The U.S. Environmental Protection Agency’s proposal to limit interstate air pollution from power plants will not threaten the reliability of the electric grid despite complaints from coal-fired power plants, according to an utility-funded report from M.J. Bradley & Associates LLC, reports The New York Times.
In a move to improve air quality in the eastern part of the country, the EPA recently proposed regulations to cut power plant pollution that drifts across 31 eastern states and the District of Columbia. The new proposal, called the transport rule, along with local and state air pollution controls, will help areas in the eastern U.S. meet existing national air quality health standards by reducing power plant emissions of sulfur dioxide (SO2) and nitrogen oxides (NOx).
By 2014, the rule and other state and EPA actions are expected to reduce SO2 emissions by 71 percent over 2005 levels and NOx emissions by 52 percent.
The study (PDF) finds that utilities will be able to adapt to the agency’s proposed transport rule, despite recent studies indicating that low energy prices and EPA’s air regulations could lead to the retirement of between 25 and 40 gigawatts of the nation’s 1,030 gigawatts of capacity through 2015, as some coal plant owners choose to retire units instead of installing pollution control equipment.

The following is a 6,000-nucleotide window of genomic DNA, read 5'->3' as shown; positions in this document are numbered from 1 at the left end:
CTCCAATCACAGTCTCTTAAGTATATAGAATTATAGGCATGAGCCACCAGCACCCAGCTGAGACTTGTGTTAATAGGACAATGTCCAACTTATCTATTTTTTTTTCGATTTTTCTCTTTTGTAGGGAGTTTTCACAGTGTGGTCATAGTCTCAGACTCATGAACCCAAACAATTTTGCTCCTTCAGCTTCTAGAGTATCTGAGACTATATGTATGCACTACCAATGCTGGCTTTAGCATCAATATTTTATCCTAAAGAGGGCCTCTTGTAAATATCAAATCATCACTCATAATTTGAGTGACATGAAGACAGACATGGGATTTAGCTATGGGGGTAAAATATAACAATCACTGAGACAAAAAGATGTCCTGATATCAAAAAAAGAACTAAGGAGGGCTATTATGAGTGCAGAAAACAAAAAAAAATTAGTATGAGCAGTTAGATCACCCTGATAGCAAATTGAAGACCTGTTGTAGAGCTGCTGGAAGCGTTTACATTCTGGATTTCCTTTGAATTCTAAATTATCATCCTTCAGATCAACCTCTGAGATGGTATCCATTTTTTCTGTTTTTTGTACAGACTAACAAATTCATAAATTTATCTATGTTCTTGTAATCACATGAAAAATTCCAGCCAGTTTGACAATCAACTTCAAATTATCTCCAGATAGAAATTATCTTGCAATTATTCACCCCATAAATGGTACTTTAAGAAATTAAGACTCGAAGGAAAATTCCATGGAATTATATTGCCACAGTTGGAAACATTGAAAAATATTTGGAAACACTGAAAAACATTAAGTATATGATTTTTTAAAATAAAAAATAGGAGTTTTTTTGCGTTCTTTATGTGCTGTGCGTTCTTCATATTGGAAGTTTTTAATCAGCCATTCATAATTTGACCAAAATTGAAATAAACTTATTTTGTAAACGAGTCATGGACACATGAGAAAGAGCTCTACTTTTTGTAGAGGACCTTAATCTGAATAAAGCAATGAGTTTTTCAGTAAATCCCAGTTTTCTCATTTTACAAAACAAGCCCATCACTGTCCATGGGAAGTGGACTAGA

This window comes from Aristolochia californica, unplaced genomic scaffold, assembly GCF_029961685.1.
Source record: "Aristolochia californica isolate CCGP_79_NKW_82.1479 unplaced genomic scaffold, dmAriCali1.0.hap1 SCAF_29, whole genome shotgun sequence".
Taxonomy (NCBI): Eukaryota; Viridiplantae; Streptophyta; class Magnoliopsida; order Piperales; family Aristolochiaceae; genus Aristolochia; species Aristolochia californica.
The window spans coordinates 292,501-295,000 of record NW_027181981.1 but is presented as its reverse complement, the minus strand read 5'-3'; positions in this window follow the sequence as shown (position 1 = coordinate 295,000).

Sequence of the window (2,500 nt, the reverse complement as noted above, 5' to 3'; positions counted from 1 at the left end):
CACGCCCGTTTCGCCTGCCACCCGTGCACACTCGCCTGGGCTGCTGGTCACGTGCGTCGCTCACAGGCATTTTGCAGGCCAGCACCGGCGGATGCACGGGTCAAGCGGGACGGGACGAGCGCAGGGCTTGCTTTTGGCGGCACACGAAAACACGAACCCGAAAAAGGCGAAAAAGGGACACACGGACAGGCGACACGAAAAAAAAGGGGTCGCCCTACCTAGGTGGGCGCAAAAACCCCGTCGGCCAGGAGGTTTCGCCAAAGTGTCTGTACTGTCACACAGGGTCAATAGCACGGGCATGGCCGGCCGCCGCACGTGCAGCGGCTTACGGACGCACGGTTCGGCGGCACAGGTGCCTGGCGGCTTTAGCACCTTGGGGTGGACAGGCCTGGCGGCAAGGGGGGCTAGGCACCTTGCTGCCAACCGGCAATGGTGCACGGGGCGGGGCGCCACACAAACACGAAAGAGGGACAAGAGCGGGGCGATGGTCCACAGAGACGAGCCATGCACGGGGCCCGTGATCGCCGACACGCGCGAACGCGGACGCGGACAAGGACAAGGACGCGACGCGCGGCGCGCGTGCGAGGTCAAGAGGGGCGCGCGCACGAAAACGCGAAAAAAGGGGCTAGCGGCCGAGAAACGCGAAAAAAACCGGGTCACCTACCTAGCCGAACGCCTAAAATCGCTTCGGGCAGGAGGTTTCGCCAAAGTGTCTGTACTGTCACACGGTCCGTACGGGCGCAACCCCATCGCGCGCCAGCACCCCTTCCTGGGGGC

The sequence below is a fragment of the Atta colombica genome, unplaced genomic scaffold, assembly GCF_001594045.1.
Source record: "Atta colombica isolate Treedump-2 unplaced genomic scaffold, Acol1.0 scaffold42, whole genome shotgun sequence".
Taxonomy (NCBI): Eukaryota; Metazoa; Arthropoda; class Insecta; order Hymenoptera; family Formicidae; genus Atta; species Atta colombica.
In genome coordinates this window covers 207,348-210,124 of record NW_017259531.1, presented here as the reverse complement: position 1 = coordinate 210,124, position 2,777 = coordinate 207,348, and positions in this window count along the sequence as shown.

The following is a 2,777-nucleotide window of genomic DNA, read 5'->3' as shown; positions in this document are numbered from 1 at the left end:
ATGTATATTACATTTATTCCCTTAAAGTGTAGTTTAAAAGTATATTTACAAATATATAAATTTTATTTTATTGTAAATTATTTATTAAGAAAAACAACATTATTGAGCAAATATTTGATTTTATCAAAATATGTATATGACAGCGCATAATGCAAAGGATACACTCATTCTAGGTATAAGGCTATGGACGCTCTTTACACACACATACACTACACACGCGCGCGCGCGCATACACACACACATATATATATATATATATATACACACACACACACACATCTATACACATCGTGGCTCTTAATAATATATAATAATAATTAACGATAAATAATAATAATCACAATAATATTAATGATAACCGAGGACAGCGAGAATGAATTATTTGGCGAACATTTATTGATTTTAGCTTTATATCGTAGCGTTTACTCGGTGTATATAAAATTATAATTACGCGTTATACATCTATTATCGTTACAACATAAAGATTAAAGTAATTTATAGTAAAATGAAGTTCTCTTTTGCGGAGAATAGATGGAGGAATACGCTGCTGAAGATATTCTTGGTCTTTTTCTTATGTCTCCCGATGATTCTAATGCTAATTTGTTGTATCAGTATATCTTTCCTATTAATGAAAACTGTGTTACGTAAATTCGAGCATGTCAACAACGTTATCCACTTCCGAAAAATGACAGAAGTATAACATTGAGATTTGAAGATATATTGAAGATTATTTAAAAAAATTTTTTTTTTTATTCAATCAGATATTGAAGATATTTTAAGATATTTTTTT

According to the report, the power sector added four times that much capacity from 2001 to 2003, and even without new capacity, the expected retirements would not deplete the “cushions” established by the North American Electric Reliability Corp. to prevent outages, reports The New York Times. The organization expects to have 107.3 gigawatts of excess capacity nationwide in 2013.
Although some of the nation’s less efficient power plants may be retired, many existing coal plants will be retrofit with new pollution controls, according to the report.
The study reveals that approximately half of the nation’s coal-fired generating capacity (150 GW) has already installed SO2 scrubbers, another 55 GW plan to install scrubbers, and a significant number of coal units have already announced plans to retire, leaving approximately one-fourth of the nation’s coal-fired generation to add pollution controls, switch to a cleaner fuel, or retire, according to the study.
The study concludes that although some coal plants will retire instead of complying with the new regulations, the “electric system reliability will not be compromised if the industry and its regulators proactively manage the transition to a cleaner, more efficient generation fleet.”
The ruling may result in utilities using more of the existing capacity at natural gas-fired plants run by independent companies, according to the article. The report says natural gas plants capable of producing more than 200 megawatts were only being utilized at about 35 percent of their capacity in 2008, compared with 67 percent utilization for the largest coal plants.
American Electric Power Co. Inc. is one of the utilities raising concerns over the transport rule, which has openly criticized EPA’s air pollution regulations. The utility generated about 85 percent of its electricity in 2008 from burning coal, according to the New York Times.
The report was funded by eight utilities — Calpine Corp., Constellation Energy, Entergy Corp., Exelon Corp., NextEra Energy, National Grid, PG&E Corp. and the Public Service Enterprise Group (PSEG).
The New York Times reports that these eight utilities generated less than 10 percent of their roughly 660 million megawatt-hours from coal, of which three of them — Calpine, National Grid and PG&E — burned no coal at all.